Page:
Summiting was hard enough, with limited rations and the last dregs of our water bottles burning in our backpacks, but the descent from 4000 metres was another kind of torment altogether. Kinabalu’s thirty degree slope tore at our calf muscles and our resolve as we made our way down into the unexplored heart of the equatorial jungle. Only seven of the original party of ten had made it back. One had succumbed to a bowel-ripping case of Chagas disease on the way up, another to a sever and debilitating bout of Buruli ulcers and the final victim and mistepped the path leading to up to Lowe’s Peak (which turned out to not be so low after all) plummeting and bouncing spectacularly before he disappeared into the clouds below.
The incessant buzzing of throngs of flies was wreaking havoc with our fevered minds. The flies were competing with an army of inch-long leeches slowly making their way about our numerous cuts and blood-smeared shins. Combined with a ground temperature of 37 degrees and the pure, 100% humidity, it was like being spit-roasted over an open bonfire and tumbling down the mound of coals, having your legs seared with glowing-hot cattle-prods and you nether regions simmering in a stew seasoned with Bushman’s Fire “Dynamite” sauce (the one that makes the thermometer on the side of the bottle burst like an adolescents’ acne) – all at the same time. But no-one said the search for the mythical headhunters of Borneo was going to be easy. The unforgiving territory of Sabah, “The Land under the Wind”, stood in our way. Right now, it felt like “The Land under the Toaster”. The big Toaster. Directly under it…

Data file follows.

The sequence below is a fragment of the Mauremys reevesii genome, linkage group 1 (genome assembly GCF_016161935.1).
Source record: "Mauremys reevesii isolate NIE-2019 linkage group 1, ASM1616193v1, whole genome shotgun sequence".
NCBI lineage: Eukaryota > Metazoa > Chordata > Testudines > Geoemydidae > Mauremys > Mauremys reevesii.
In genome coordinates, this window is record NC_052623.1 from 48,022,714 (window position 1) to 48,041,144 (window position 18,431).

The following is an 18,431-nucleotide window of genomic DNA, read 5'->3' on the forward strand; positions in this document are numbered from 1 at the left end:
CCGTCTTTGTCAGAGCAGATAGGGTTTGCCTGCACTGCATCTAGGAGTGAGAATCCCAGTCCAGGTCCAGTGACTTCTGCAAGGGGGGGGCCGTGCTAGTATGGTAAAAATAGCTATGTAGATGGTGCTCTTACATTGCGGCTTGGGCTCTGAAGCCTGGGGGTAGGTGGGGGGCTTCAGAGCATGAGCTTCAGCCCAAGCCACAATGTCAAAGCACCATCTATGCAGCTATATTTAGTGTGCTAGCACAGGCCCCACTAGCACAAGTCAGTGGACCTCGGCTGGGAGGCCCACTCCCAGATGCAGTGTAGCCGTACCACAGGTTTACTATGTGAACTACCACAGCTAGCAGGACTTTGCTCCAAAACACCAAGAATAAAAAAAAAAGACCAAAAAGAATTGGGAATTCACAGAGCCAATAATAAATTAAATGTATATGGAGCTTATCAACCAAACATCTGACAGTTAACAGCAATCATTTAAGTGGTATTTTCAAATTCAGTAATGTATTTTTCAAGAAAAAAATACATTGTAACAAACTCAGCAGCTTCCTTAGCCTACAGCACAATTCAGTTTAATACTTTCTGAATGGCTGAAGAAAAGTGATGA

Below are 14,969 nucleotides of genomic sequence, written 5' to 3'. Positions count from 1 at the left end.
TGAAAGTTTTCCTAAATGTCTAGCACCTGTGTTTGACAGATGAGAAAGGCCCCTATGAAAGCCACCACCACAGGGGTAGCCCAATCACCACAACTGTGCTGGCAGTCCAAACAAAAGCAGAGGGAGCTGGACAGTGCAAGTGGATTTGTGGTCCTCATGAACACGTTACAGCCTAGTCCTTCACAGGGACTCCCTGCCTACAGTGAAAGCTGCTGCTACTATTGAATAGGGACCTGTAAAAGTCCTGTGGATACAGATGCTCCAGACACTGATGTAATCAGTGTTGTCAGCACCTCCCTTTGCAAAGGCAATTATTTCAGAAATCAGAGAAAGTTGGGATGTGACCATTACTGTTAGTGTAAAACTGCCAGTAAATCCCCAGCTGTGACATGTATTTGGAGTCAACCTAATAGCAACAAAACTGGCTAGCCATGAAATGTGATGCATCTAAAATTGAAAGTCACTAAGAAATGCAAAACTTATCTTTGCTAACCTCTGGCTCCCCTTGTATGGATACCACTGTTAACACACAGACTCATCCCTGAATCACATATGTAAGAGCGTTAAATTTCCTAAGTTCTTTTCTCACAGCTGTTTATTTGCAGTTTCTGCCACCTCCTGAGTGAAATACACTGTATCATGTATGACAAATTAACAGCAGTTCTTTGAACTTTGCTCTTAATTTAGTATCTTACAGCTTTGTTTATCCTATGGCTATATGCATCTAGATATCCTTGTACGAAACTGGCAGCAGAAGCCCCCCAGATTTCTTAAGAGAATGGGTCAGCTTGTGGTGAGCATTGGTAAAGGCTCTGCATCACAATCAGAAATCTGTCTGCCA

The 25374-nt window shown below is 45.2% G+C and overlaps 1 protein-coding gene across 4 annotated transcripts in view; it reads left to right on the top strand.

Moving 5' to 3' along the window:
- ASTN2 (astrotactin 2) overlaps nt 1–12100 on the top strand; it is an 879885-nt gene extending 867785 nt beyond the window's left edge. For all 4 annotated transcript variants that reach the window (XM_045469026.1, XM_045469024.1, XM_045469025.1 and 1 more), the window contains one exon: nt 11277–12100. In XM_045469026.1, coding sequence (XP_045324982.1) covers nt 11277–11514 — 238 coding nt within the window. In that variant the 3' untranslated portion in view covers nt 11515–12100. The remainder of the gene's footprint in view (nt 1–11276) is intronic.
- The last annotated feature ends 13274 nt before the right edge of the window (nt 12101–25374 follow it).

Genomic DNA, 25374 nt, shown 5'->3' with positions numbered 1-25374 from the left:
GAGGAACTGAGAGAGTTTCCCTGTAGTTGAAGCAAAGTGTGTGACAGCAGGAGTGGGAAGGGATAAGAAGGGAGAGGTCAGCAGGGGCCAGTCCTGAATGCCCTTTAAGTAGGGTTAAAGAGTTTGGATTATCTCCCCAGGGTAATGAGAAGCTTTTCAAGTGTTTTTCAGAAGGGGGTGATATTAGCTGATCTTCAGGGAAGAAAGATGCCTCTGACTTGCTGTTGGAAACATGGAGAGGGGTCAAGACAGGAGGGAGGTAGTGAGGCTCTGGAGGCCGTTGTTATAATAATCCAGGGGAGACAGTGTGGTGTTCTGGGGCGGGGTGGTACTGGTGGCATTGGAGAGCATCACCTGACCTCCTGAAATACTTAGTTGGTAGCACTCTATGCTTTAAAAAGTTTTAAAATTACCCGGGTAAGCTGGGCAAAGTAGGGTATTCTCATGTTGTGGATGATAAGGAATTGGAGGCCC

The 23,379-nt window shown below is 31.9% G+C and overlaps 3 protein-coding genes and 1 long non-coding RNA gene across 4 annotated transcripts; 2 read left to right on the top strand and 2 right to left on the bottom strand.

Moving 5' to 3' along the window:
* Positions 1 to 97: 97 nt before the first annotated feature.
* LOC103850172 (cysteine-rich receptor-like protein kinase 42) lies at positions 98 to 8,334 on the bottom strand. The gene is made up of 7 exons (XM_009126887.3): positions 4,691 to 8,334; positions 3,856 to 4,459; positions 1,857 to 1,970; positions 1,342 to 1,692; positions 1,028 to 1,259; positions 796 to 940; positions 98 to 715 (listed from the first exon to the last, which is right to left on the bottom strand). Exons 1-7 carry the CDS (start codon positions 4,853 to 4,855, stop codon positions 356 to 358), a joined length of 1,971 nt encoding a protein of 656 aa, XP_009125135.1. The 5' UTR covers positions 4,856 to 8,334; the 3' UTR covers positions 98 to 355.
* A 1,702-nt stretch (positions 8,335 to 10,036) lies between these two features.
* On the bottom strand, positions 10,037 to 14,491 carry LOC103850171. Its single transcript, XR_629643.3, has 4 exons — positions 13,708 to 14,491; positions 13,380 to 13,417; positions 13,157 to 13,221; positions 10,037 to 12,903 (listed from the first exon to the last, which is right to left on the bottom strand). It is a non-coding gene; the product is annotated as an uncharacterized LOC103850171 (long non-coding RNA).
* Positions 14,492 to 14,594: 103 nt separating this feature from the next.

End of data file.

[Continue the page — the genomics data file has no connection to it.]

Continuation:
I wish it was so! Oh how dearly I long for such a grand, colonial Conradesque tale of exploration and adventure, and wild loin-cloth wearing, spear-wielding natives – minus the testes stew part. I’ll own up. We never climbed the mountain. We could have, but didn’t. We didn’t delve head first into the jungle. We wanted to, but couldn’t. The trails were closed – how were we to know February was in the middle of monsoon season which would give rise to already treacherous jungle treks being insurmountable. Well, yes, there are guidebooks readily available which warn of such folly, not even to mention the internet…bah. Needless to say, we didn’t find the infamous headhunters either. Nor any heads. Not even one, shrunken, shriveled cranium, except for those we brought along ourselves.
What we did find, however, was even wetter, but not of the green and sweaty, variety, but of the bluest crystal kind. Something others toil their whole lives for, often selling body parts and in-laws to experience: Island living. Mmmm.
Some pics in Part 2.